Re: I think you're missing the point

So Reid is, frankly, trying to have it both ways.  And I think that's really all he can do, given the situation.

That's the strategy and attitude that has driven the Democratic bus into the ditch for more than a decade.

Democrats -- and especially their leaders -- have to stand and fight for things. Failure to stand and fight for Lamont will demoralize Democrats all over the country and tell Indy voters that the Dem Party is the vacillating wimps the GOP says they are, and will quite possibly make the numbers game you cited irrelevant if Democrats fail to even win enough seats to control the Senate because of it.

by Sitkah 2006-08-18 07:00PM | 0 recs
Re: I think you're missing the point

Ummmm... as someone from the West, I feel compelled to comment that I suspect Reid knows things that evade the notice of more urban, more East Coast commenters.

Joe Lieberman is sucking up plenty of airtime, blogtime, and he's the current ruckus.  Let Joe continue to reveal the fact that he IS a tool of the WH.  Lieberman is digging his own grave fast enough without Reid having to help with the shovel.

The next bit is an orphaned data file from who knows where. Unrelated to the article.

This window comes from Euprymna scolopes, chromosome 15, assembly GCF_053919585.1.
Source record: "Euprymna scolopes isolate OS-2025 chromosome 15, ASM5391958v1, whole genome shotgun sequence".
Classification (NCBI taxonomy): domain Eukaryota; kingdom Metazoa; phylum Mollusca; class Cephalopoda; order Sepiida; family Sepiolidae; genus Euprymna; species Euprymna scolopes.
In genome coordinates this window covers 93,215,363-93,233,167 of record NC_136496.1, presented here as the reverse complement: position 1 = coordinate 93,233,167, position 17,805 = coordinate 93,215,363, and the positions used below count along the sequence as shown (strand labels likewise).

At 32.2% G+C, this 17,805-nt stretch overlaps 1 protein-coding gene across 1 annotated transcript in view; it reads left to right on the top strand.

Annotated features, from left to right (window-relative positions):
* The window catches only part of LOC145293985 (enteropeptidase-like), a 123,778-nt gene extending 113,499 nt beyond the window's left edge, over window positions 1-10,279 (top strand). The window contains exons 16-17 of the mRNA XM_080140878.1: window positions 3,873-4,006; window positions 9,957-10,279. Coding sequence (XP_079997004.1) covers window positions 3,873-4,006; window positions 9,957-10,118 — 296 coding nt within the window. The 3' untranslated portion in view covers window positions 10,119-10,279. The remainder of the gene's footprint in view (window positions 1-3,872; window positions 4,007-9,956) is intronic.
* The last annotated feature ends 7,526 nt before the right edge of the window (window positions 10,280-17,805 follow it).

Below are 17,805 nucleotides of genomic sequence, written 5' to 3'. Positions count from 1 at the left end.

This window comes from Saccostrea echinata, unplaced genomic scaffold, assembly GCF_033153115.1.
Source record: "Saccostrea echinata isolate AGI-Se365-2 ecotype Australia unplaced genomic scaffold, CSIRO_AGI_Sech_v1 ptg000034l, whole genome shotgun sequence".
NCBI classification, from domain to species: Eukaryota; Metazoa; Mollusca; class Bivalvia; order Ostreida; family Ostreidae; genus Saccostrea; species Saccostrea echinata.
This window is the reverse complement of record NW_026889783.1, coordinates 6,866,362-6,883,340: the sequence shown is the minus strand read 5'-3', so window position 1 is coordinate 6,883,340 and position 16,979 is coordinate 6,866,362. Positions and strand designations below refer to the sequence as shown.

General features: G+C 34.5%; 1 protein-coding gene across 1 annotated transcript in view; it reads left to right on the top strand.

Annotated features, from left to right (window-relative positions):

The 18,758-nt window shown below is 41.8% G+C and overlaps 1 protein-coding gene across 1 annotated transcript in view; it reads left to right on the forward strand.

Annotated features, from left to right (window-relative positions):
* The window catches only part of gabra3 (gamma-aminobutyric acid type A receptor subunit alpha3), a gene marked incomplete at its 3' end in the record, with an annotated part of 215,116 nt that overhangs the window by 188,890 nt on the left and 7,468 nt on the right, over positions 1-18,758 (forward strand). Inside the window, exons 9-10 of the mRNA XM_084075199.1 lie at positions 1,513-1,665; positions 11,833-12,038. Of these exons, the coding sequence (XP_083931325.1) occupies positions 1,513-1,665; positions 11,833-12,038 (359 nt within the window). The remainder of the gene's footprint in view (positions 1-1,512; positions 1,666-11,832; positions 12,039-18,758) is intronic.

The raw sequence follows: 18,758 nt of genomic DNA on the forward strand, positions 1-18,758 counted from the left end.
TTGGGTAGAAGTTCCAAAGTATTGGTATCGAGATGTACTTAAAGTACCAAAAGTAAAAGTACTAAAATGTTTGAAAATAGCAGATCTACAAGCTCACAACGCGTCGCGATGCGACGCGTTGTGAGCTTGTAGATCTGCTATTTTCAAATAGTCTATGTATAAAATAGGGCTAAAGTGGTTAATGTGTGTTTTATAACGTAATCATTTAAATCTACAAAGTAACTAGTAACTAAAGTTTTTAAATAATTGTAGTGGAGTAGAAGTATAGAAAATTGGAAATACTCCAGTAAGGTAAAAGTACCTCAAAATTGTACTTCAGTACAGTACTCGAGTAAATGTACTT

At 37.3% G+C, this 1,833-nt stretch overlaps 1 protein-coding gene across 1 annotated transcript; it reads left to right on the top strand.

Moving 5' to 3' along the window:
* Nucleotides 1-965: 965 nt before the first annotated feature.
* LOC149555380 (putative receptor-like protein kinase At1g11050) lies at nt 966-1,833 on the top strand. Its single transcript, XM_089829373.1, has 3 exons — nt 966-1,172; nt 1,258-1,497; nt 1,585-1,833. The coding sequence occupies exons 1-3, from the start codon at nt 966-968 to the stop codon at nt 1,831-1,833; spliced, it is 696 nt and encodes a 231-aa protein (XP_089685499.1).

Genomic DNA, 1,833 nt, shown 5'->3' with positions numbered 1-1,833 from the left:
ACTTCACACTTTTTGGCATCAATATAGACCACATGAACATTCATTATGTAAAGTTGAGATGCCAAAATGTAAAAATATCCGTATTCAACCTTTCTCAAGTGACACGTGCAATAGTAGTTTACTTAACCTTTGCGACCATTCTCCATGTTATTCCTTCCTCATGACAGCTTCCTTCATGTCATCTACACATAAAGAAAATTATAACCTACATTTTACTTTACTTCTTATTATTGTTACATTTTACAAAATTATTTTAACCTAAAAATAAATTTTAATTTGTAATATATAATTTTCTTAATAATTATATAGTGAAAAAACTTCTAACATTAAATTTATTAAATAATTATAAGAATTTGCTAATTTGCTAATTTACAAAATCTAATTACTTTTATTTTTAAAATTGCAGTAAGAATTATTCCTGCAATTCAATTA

Note that it certainly appears the WH jigged up the newz of the British liquid bomb conspiracy right on the heels of HoJo's loss in CT.  Forget about Lieberman; the more important message is how the WH continues to invent terrorist events every single time they have bad political newz. That's the key; Joe's just the smokescreen.

Reid has Bush scoped out  -- far more than Daschle ever did!

Reid's from Nevada. He's Mormon.  I find the notion that he's going to roll over for anyone -- especially Joe Lieberman -- preposterous.  Reid worked his way through college and law school. No one handed him anything, and Lamont's messages about entreprenurial pragmatism are *far* more resonanat out West than Joe Lieberman's corporatist, pro-AIPAC views.